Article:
Always looking for new investment opportunities, Lowrey understood the need for a modern building in the heart of Poteau. With the arrival of so much so many visitors to Poteau, Lowrey quickly decided to purchase a lot on Dewey Ave. In 1922, construction on the three-story Lowrey Building began.
First conceptualized as an upscale office building, the Lowrey Building incorporated retail spaces that spanned the ground floor. Among these retail spaces were a barbershop, a jewelry store, and cleaners. The second and third floors were set aside as office space.
This office building would ultimately live a very short life. Sometime around 1930, the office building was converted into the Lowrey Hotel. Extensive reconstruction of the building followed. The old barbershop was converted into a two-story-tall lobby. The jewelry store and the cleaners were gutted and converted into the dining room and a coffee shop. In that same section, a full-service kitchen and a mezzanine private dining room complete with a dumbwaiter were added. Arched windows completed the look of an elegant, modern hotel.
The office spaces on the second and third floor were also converted into hotel rooms. Bathrooms were installed, complete with stylish inlaid tiles and modern fixtures. The hotel rooms were stocked with expensive furniture, including fine beds, chairs, pictures and writing desks. Fully carpeted rooms added to the elegance of the times. The building also boasted of a steam heating system. The Lowrey Hotel was as fine as any hotel to be found in any major metropolitan city.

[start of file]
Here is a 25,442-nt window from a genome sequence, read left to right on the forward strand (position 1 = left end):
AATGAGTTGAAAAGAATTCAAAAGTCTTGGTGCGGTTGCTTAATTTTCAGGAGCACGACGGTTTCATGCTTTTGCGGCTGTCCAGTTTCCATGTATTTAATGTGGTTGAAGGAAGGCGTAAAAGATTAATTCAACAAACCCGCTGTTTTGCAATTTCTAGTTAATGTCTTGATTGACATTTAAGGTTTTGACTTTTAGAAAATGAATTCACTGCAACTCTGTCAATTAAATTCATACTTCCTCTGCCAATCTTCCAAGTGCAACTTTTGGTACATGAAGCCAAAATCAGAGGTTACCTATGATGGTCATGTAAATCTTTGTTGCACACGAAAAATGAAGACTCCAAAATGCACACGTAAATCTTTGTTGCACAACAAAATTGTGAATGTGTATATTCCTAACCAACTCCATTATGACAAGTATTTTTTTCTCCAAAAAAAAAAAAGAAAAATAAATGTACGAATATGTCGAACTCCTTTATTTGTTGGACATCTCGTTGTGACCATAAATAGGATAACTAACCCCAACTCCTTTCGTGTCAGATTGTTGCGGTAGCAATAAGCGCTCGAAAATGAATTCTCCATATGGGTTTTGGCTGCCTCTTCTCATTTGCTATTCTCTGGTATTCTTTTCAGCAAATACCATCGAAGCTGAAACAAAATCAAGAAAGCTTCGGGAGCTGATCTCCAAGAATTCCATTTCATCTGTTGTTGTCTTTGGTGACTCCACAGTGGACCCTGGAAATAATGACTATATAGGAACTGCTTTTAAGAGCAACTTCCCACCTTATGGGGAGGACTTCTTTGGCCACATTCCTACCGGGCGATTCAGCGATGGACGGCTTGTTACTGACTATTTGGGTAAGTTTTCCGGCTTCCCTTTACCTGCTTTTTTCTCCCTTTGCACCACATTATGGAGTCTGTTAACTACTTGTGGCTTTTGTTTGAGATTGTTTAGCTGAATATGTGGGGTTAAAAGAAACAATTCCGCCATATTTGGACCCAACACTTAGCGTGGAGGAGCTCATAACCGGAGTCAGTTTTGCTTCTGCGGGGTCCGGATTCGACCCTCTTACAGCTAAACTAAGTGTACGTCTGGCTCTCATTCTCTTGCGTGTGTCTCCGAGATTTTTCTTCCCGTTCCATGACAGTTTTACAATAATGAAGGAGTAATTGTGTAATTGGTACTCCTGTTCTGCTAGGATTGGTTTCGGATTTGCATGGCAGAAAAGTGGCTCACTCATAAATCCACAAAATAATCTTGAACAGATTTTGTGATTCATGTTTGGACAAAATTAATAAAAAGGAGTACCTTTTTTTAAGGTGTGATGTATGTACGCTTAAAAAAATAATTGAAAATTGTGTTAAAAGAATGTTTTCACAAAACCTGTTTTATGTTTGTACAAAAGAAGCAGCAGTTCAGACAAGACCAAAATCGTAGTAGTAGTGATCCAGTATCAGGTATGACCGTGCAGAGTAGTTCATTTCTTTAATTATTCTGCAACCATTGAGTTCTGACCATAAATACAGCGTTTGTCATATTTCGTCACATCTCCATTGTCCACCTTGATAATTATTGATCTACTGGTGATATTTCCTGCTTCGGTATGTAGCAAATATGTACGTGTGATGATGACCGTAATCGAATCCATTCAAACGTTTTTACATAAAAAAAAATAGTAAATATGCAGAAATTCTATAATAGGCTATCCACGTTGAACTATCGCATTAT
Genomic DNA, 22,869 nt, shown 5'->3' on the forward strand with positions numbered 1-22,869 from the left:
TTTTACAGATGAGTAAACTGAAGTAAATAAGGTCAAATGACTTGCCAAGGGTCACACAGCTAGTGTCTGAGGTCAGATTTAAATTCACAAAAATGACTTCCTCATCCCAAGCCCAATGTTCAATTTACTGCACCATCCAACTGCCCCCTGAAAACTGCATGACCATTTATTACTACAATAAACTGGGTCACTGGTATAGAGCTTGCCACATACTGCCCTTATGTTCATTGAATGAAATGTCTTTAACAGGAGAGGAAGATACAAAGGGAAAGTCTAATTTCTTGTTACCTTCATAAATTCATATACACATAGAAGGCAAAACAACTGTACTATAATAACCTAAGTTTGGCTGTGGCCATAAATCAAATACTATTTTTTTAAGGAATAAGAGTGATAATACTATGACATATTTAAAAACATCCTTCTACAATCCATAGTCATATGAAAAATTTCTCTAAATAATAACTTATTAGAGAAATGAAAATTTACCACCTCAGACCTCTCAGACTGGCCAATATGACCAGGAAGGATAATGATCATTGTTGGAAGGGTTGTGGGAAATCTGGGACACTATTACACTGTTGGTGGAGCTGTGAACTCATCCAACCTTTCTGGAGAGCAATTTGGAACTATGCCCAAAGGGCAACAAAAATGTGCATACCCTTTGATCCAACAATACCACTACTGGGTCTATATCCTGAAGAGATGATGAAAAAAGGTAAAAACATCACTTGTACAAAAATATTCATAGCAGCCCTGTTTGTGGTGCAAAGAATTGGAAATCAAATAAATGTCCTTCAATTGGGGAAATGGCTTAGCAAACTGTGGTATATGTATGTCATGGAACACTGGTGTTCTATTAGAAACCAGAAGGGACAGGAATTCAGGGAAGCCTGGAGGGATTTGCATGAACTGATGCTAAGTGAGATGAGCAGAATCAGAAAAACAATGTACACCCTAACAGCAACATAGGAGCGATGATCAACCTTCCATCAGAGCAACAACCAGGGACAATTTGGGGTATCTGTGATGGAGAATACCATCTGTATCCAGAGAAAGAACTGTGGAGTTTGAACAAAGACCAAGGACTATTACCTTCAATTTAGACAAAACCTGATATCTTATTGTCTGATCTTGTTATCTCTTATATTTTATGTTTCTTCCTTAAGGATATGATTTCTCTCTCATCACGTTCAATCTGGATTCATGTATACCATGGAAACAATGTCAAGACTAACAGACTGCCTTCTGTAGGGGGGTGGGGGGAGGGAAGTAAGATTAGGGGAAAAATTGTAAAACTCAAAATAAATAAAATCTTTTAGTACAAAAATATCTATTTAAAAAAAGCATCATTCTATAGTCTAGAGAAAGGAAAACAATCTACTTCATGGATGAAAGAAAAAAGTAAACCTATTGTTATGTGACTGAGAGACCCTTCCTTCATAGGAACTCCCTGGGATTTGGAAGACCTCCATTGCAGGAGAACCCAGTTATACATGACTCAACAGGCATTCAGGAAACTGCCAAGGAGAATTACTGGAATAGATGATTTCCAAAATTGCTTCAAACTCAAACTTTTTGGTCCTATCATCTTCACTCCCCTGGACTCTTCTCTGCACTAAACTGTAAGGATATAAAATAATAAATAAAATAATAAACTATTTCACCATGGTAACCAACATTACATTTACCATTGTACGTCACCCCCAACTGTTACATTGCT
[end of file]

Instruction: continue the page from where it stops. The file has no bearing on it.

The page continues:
During an age where air conditioning was non-existent, the old Lowrey Hotel remained cool during the summer and warm in the winter. For the traveler, this was a major advantage. This was achieved through the unique construction of the Hotel. The Lowrey Hotel was the first building in Poteau to be constructed of steel and concrete, and it was dubbed as being “fireproof.” The concrete served as excellent insulation in winter, and helped to keep out the heat during the summer.
The Lowrey Hotel soon saw more business than it could handle. Situated on an area of high ground between two railroad depots just off the main highway, the hotel quickly became a favorite stopping place for road-weary travelers. In addition to the shops and the rooms, the Hotel Lowrey provided public restrooms and showers. For the traveler, this truly was the finest hotel in the area.
As the years rolled by and growth in Poteau began to slow, the hotel began losing money. Sometime in the early 1960s, the doors were closed and the hotel went out of business.
Since then, the building has been home to the Carl Albert Community College dormitory and the OSU Extension Service office, as well as other short-lived businesses. Each new occupation of the Old Lowrey Hotel brought changes to the building. Until the Leflore County Historical Society acquired the old building in 2008, the old hotel only faintly resembled its former glory.
Today, much of the original building has been restored. Continuing efforts are being made to preserve and restore much that has been lost.
© 2010 Eric Standridge